Paxton judge cannot remain in the spotlight

Robert Pratt photo Copyright Pratt on Texas

Robert Pratt

Last week I asked our Pratt on Texas legal expert to double-check something in Texas law about changes of venue for a criminal trial. Ted Liggett of the Liggett Law Group found the law about trials being moved from one place to another and provided me with the text.

Turns out we were right about the case being prosecuted against Attorney General Paxton which has been moved by the judge from Collin County to Harris County. He can’t remain as the judge in the case, no matter what pronouncements he chooses to make, unless the Paxton legal team agrees to such.

No doubt this will be an unwelcome development for Tarrant County state District Judge George Gallagher who is relishing the spotlight of the high-profile case.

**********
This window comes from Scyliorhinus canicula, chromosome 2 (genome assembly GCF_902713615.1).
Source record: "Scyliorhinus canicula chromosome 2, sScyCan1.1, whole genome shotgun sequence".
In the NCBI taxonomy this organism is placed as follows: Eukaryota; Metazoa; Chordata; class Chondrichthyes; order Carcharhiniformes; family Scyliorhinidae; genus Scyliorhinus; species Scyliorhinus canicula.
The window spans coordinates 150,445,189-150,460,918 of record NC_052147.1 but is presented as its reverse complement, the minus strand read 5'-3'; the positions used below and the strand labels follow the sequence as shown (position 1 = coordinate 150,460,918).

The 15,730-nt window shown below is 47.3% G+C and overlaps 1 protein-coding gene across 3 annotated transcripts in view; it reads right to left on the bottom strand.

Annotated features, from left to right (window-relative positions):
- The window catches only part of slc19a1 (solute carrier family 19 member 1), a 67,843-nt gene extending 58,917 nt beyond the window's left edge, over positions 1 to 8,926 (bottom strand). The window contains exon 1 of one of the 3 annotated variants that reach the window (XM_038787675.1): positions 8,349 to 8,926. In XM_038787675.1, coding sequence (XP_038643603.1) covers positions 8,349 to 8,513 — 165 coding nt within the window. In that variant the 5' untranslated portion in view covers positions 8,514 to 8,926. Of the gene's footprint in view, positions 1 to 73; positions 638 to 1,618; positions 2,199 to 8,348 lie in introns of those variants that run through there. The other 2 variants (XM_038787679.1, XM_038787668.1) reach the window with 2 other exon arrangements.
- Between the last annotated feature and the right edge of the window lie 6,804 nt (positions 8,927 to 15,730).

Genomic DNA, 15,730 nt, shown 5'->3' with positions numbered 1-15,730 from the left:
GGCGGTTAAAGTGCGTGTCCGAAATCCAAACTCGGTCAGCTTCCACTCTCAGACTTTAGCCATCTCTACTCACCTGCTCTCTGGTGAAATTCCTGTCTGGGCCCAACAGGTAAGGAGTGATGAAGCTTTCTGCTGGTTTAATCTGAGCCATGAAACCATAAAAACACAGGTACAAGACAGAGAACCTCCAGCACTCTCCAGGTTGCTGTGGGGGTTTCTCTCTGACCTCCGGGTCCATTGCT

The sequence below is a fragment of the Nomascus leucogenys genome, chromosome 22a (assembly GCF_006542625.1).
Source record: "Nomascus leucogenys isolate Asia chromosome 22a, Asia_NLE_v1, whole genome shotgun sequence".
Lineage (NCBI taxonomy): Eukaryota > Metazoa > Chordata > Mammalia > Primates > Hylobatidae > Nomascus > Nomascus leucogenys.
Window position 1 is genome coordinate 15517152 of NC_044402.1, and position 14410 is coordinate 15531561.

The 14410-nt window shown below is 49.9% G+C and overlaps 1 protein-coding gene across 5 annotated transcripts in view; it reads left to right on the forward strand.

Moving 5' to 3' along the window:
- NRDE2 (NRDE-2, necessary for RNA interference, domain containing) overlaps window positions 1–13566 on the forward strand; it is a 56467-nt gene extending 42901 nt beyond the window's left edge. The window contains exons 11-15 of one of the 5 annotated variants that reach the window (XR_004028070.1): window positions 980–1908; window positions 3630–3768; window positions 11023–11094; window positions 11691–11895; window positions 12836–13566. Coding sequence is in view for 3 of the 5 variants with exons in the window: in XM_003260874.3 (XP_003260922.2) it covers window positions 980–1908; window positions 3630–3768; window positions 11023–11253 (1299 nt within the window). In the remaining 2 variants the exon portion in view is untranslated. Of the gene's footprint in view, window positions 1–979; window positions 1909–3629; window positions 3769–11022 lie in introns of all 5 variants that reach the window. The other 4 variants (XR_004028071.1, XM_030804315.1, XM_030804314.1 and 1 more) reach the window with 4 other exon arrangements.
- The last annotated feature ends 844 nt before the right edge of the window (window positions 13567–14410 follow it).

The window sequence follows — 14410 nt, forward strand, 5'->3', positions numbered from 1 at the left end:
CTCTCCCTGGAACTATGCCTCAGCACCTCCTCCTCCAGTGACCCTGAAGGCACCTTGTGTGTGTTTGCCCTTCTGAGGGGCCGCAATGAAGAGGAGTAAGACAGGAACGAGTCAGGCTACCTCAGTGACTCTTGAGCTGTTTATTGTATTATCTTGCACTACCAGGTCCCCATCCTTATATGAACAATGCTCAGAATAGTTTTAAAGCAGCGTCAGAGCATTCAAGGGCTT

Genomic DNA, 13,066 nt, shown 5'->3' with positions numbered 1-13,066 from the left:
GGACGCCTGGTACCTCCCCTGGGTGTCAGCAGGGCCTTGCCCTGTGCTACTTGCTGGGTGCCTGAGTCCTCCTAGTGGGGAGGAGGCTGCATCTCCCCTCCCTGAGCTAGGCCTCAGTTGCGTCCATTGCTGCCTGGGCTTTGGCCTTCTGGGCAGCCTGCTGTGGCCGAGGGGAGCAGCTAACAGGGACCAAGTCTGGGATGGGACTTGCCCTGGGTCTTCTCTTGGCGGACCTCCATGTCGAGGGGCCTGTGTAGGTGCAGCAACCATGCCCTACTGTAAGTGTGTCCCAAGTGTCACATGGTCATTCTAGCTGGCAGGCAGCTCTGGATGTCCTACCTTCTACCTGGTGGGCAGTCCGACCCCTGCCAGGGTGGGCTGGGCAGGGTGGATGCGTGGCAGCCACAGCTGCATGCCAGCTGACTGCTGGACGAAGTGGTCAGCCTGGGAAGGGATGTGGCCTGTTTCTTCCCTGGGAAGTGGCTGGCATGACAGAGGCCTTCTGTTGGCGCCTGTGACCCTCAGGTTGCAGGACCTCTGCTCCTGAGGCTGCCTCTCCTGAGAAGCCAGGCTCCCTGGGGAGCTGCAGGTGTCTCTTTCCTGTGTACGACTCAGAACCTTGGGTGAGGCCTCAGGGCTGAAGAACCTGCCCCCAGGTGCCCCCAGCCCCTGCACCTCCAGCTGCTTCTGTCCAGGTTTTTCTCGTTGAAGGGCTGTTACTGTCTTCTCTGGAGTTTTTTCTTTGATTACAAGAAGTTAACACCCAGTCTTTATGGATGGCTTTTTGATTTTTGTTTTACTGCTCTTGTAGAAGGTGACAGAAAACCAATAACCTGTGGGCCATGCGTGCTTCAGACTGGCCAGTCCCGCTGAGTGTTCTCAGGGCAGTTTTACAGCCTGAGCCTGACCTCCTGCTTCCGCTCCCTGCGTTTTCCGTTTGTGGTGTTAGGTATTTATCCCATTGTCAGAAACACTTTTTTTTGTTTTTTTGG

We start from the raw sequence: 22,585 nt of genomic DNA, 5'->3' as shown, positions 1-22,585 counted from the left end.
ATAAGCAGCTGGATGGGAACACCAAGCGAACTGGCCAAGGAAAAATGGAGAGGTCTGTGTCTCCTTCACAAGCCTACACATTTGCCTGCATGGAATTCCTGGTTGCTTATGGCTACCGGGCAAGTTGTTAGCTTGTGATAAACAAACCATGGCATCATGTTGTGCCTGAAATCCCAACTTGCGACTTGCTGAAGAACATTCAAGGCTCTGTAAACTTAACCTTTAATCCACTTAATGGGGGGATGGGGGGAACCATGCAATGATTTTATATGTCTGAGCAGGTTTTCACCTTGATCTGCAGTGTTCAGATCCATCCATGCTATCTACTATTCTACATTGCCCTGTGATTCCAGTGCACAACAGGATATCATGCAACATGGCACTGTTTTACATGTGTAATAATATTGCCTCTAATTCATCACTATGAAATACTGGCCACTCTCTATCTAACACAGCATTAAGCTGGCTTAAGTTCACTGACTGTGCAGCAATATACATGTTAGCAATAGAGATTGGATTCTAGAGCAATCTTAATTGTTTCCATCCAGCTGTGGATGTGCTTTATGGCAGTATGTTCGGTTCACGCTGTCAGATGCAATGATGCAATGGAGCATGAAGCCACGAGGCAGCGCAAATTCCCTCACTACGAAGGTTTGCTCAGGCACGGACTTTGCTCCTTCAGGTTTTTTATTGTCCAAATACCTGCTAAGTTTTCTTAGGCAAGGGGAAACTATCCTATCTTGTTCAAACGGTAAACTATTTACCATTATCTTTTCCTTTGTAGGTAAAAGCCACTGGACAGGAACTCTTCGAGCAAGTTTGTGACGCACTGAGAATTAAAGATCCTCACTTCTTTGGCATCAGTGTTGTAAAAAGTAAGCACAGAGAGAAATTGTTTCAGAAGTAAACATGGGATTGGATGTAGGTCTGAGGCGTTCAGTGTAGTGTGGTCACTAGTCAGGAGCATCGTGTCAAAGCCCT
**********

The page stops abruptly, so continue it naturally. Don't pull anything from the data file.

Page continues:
Article 31.09 of the code governing such says: “If a change of venue in a criminal case is ordered under this chapter, the judge ordering the change of venue may, with the written consent of the prosecuting attorney, the defense attorney, and the defendant, maintain the original case number on its own docket, preside over the case, and use the services of the court reporter, the court coordinator, and the clerk of the court of original venue.”

I mentioned a week ago that I thought it doubtful that the judge can keep the case and the law supports that. On Tuesday the Paxton defense team sent a letter asking the case to be put on the Harris County judge wheel that randomly selects a judge.

Gallagher seems to think he is keeping the case but the Paxton crew says they will not give written consent for him so to do. Good. He can read about the trial at home like the rest of us.

What do you think?...

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